The Governorate of Akkar, with a total surface area of 798km 2 , is characterized by the presence of high mountains to the east and a relatively large coastal plain to the west – the second-largest agricultural plain in the country after the Bekaa Valley. Akkar is considered the most rural district of Lebanon, with 80% of residents living outside of cities and towns. Several studies have classified Akkar as one of the most deprived regions in Lebanon, with the highest overall poverty rate in the country. Akkar has the lowest average income level and highest illiteracy rate per capita in Lebanon. The region is characterized by a dense population and a high aged dependency ratio.
Akkar suffers from serious groundwater pollution due to the mixing of drinking water sources with wastewater and contamination through open dumping of solid waste. In the heart of the Natural Park pilot area lies the Upper Akkar territory, which extends through the mountainous areas of the Federations of el Joumeh and of Jord el Keitta and the municipality of Qobayat. The Upper Akkar territory is among the largest natural areas in Lebanon, and it is unique for its exceptional landscapes featuring continuous forest cover made up of different varieties of trees.
This forest area covers 20% to 44% of the concerned villages and lands. The Qamouaa region boasts many varieties of trees, including juniper, cedar, turkey oak, and pine. The densest turkey oak (Q. cerris) forest in Lebanon is located in Fnaideq. In addition, the territory is home to unspoiled views and picturesque villages – Qobayat, Beino and el Bire, as well as archaeological sites, such as the fortress of Akkar el Atiqa along with various Roman steles, tombs, and temples. It is home to the largest green reservoir in the country as well as important water
resources (in Qamouaa) that serve most Akkar villages. The Upper Akkar territory is one of the most deprived areas of Akkar. With an estimated population of 50,000 inhabitants, this region suffers from poverty, lack of job opportunities, poor basic infrastructure, and poor education and health services.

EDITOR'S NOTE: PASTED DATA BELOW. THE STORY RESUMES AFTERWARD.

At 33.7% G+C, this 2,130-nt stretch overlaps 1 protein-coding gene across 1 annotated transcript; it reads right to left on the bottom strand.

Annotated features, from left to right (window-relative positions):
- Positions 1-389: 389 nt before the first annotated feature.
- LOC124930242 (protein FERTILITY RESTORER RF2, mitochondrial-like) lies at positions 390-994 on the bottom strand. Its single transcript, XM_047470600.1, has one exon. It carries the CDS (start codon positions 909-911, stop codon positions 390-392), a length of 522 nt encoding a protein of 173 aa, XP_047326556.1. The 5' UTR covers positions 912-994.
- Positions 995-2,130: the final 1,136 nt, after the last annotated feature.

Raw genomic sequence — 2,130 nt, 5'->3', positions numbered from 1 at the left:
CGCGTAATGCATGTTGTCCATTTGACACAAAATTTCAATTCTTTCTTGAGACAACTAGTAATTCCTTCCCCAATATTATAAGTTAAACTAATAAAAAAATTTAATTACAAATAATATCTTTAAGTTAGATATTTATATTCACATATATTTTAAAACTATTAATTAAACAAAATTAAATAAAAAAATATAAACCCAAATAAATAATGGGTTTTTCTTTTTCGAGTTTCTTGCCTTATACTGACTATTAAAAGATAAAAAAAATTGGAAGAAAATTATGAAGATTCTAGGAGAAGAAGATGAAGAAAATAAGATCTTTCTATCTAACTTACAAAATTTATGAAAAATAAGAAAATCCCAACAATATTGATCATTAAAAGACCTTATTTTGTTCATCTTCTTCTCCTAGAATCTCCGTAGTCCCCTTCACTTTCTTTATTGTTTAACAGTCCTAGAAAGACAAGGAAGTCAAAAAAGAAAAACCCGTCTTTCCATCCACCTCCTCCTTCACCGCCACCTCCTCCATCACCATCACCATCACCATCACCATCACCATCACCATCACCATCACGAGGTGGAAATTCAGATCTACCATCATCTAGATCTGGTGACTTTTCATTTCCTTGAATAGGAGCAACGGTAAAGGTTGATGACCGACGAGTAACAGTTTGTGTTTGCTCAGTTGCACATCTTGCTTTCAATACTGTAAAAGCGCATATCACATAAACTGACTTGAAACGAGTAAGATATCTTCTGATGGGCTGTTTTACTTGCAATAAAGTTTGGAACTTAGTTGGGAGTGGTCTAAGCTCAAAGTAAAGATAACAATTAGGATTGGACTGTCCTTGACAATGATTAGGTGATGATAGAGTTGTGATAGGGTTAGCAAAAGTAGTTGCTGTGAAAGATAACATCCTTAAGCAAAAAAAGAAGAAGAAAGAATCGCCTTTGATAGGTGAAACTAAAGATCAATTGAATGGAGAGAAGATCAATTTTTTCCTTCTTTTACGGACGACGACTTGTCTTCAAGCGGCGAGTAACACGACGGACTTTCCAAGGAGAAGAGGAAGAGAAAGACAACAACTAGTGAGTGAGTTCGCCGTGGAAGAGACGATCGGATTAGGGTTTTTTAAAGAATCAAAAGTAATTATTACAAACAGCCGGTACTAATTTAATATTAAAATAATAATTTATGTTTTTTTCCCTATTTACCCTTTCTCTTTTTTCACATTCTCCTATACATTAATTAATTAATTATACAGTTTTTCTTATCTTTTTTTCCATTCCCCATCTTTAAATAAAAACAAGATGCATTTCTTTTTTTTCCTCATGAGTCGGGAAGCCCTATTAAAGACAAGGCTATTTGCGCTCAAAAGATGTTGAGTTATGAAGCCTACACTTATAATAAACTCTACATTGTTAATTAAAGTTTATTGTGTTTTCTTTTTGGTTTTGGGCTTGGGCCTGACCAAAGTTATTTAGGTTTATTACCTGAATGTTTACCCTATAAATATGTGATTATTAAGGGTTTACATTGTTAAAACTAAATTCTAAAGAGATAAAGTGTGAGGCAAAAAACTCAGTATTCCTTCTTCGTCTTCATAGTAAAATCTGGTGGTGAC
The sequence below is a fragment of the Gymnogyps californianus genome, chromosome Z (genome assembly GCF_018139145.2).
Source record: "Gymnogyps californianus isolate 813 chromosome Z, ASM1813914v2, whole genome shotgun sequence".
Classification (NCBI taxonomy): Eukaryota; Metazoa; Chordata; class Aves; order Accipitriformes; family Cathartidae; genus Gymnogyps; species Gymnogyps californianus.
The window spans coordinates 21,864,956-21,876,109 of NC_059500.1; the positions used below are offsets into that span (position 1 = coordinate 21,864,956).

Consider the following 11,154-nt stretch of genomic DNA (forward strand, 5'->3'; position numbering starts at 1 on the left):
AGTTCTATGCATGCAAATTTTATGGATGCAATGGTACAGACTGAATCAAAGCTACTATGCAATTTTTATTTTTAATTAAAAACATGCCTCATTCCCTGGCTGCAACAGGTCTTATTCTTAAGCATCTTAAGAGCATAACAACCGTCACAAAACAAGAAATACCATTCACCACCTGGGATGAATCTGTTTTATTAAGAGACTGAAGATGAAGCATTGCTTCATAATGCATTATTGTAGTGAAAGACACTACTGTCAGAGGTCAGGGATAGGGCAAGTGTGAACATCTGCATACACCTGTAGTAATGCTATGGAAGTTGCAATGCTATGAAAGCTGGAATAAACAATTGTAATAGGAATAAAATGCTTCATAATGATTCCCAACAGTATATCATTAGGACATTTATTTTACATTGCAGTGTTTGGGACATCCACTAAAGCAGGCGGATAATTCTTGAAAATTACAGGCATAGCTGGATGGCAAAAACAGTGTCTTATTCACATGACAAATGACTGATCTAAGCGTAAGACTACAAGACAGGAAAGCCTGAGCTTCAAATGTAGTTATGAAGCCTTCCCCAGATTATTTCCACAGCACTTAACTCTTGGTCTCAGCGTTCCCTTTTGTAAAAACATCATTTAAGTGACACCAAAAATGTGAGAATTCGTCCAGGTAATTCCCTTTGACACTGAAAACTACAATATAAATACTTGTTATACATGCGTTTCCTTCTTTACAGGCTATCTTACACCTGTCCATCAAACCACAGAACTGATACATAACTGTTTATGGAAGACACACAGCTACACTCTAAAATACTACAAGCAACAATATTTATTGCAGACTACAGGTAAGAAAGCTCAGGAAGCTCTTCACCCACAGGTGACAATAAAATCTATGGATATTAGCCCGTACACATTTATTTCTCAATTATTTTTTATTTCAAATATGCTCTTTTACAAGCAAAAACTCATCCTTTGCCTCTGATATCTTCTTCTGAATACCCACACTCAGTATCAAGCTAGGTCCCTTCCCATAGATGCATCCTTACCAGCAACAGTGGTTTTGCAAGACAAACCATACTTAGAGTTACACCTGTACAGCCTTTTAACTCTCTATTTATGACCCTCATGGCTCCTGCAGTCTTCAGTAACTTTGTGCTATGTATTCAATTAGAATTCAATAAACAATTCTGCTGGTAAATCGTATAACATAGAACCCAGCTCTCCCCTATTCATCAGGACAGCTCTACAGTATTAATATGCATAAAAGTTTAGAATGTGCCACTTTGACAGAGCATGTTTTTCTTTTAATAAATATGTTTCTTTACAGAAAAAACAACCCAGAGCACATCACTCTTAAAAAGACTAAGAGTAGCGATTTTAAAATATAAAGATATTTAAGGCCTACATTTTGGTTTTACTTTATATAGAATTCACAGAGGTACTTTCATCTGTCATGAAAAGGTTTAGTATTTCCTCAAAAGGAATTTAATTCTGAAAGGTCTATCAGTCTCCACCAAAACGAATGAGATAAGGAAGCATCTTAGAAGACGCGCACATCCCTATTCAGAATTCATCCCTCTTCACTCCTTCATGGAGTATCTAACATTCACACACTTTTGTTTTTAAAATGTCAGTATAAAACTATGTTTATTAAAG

The establishment of a park offers potential for socio‐economic development and for the protection of natural resources through increased tourism. But before Akkar can reap the benefits of a park, there are a significant number of challenges to be addressed with the support of the public sector. Some of the obstacles are unclear land ownership, difficulties with conflict management, risk of urban expansion into forested areas, the weakness of legal protections, unsustainable activities such as quarrying and woodcutting, and improper land management. In 2011, in light of the refugee crises, Mada was prompted to modify its strategy.
The park was no longer a priority in the short-term but remained a long-term objective. Rather than engaging in emergency activities, Mada decided to continue acting as a development agency committed to the North of Lebanon, and included the new population of refugees in its activities.
However, the law for the creation of parks passed in 2019 and opened again the hope for future projects in this geographical area.
You can find below all the resources related to the park, including the draft of the law prepared by Mada, as well as the official law text that was published in the official journal on April 30th, 2019.